January 24, 2020

Catholic School Week Supplement

St. Gabriel alumnus project with school class opens ‘new doors’ to Japan

Riley Keal looks at a certificate in Japanese script as Cameron Tipton answers questions about Japan in the background during his visit to the sixth-grade class of his alma mater, St. Gabriel School in Connersville, on Jan. 10. Tipton teaches English as a second language in Japan and helped coordinate a video exchange between his Japanese sixth-grade students and the sixth-graders at St. Gabriel. (Submitted photo by Susie Tipton)

Riley Keal looks at a certificate in Japanese script as Cameron Tipton answers questions about Japan in the background during his visit to the sixth-grade class of his alma mater, St. Gabriel School in Connersville, on Jan. 10. Tipton teaches English as a second language in Japan and helped coordinate a video exchange between his Japanese sixth-grade students and the sixth-graders at St. Gabriel. (Submitted photo by Susie Tipton)

By Natalie Hoefer

CONNERSVILLE—In a school in the town of Okuizumo, Japan, sixth-grade students have developed a recent curiosity about how to raise corn and pumpkins. And they were amazed to learn that there are more than just large cities in America.

Meanwhile, at St. Gabriel School in Connersville, sixth-grade students sampled Japanese mochi rice, seaweed and candy. They marveled at such things as a real sumo wrestling belt and a certificate written in Japanese script.

The educational experience developed through a video exchange between sixth-graders of both schools. The project was the brainchild of two teachers in Japan—one being 25-year-old St. Gabriel alumnus Cameron Tipton.

Since the summer of 2017, Tipton has taught English as a second language (ESL) at six schools in the Okuizumo area through the Japanese Exchange and Teaching Program, JET for short.

The project between the two classes began when he was approached by a fellow ESL teacher in Okuizumo.

“The lesson we were working on over there was teaching sixth-grade Japanese students how to introduce their hometown [in English],” says Tipton. “He asked if we could take a video of the sixth-graders here [in Okuizumo] introducing their town in English, and send it to the sixth-graders at

St. Gabriel” where Tipton’s mother teaches second grade.

“I got the idea of, well, if we send one to [St. Gabriel], what if they send one back, introducing Connersville to the Japanese students.”

‘A fun experience’

Susie approached Mary Harcourt, who teaches social studies and science for fourth through sixth grades at St. Gabriel. Harcourt says she “jumped on the chance. We had already studied world super powers, so the timing was great. The kids did all the work.”

In the video, students displayed pictures of items they discussed, like combines and the local train station. They demonstrated how to dribble a basketball and throw a football. One student held a crucifix, another brought in a corn stalk, and one student talked about her family’s pumpkin farm.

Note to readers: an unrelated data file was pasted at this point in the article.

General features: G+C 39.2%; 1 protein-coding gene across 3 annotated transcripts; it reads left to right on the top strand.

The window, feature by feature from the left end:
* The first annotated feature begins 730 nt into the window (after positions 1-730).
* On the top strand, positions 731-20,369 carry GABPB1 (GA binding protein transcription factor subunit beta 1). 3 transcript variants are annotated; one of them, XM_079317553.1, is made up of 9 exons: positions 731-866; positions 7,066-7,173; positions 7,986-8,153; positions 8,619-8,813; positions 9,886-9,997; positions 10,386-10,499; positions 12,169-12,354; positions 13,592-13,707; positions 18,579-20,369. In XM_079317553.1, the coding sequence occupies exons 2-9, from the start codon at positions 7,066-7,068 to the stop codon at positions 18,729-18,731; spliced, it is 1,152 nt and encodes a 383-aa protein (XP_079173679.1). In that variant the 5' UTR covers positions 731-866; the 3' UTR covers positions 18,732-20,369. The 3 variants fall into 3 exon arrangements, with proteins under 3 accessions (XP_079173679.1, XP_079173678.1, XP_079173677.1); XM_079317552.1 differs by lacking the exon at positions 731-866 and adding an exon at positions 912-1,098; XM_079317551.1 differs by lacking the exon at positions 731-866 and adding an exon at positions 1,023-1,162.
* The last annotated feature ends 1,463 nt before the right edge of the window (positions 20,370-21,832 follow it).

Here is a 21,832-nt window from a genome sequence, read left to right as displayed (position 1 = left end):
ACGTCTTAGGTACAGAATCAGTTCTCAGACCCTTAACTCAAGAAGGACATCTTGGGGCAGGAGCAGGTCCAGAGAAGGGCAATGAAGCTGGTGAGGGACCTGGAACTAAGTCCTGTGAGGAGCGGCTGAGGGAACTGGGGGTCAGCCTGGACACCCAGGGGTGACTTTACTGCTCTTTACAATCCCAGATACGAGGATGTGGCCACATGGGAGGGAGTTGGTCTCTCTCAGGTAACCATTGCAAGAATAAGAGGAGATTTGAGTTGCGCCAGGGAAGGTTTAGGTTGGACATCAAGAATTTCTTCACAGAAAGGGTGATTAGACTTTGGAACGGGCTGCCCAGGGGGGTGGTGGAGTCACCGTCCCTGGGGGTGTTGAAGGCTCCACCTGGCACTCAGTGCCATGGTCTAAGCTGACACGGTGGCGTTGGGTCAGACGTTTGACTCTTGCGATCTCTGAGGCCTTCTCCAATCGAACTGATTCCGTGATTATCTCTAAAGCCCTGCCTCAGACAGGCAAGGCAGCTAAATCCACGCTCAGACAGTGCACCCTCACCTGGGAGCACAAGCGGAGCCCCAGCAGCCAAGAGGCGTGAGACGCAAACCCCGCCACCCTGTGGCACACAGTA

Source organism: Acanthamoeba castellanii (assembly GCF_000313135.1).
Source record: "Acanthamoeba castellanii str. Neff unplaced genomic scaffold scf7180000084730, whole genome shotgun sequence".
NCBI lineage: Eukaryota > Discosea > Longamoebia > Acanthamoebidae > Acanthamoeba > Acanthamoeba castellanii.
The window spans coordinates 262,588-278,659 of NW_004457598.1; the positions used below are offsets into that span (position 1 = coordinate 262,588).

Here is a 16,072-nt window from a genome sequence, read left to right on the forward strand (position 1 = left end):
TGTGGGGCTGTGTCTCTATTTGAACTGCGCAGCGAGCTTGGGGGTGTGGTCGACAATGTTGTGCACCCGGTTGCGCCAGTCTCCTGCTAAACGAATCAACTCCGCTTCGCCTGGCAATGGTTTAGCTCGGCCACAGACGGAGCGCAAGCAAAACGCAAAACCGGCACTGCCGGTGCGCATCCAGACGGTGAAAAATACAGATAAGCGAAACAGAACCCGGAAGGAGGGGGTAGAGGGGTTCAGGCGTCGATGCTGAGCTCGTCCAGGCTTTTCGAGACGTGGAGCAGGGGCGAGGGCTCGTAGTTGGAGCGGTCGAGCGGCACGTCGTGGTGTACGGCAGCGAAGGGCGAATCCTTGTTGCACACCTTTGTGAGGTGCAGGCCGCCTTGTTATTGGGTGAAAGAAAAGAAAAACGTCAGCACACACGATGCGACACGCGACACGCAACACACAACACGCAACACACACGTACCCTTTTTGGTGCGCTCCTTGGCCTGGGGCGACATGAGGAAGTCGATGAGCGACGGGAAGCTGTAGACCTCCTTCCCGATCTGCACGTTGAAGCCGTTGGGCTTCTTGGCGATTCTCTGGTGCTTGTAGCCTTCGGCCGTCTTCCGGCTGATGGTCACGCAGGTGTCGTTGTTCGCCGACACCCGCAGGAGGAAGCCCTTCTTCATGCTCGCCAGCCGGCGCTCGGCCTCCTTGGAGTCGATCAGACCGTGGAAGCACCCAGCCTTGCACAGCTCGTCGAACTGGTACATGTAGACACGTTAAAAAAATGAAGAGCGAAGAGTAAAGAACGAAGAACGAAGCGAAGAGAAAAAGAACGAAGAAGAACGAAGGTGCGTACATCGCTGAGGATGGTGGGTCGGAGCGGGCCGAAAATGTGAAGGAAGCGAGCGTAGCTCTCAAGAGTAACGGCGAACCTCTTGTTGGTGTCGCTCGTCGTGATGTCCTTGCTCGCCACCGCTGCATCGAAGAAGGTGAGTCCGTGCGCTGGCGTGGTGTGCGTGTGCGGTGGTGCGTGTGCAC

“We really enjoyed it,” says Lyla Davidson of making the video.

Her classmate, Paolo Amora, adds it was “a fun experience exchanging and learning about their town and their culture.”

Connersville youths were surprised by some things they learned from the Okuizumo students’ video.

For instance, says Dylann Edwards, “They all had the same color of skin and hair, but we have people with different skin color, and people with different colored hair.”

The students were fascinated by their counterparts’ mention of the popularity of sumo wrestling in Japan. They even had the opportunity to see videos of Tipton participate in—and even win rounds of—a sumo wrestling tournament in Okuizumo.

As for the Japanese students, Tipton says they “were surprised when they heard kids their own age speaking native English and had trouble understanding them—they’d only heard us [ESL teachers] speaking very slow, simple English.”

The St. Gabriel students were not overly fond of the sweet mochi rice. Nor did they care for the seaweed Tipton brought back and gave them to sample when he visited them on Jan. 10 while home for a few weeks.

But they liked the Japanese hard candy, and they were interested in his sumo belt and a certificate written in Japanese script.

“Overall, they enjoyed hearing about Japan and learning some new things,” Tipton says of his time with the students. “At the end, Harcourt asked if anyone would be interested in visiting Japan, and almost everyone raised their hand.”

‘Accomplished my goal and more’

Tipton says his hope for the video exchange and his visit to the St. Gabriel sixth-graders was to “introduce them to the world beyond Connersville,” a world he discovered by teaching English in Japan. He started during the summer of 2017 after graduating from Indiana University with a major in history and a minor in Japanese. He plans to teach in the JET program through one more school year.

“I really enjoy living there,” says the Connersville native. “The kids are great, the teaching is great.”

He hopes to do another project with Harcourt, perhaps another video exchange.

As for the current video exchange, Tipton says, “It got my students interested in Indiana, a state they’d never heard of. The [St. Gabriel] kids here have seen my videos, seen sumo, learned about a little town in Japan they never heard of. It opened new doors for the St. Gabriel students and for my students in Japan.

“I think it accomplished my goal and more.”

(To see the video the St. Gabriel sixth-grade students sent to the youths in Japan and to see other videos about St. Gabriel alumnus Cameron Tipton’s life in Japan, go to www.youtube.com/user/iZaBeCameron/videos.)

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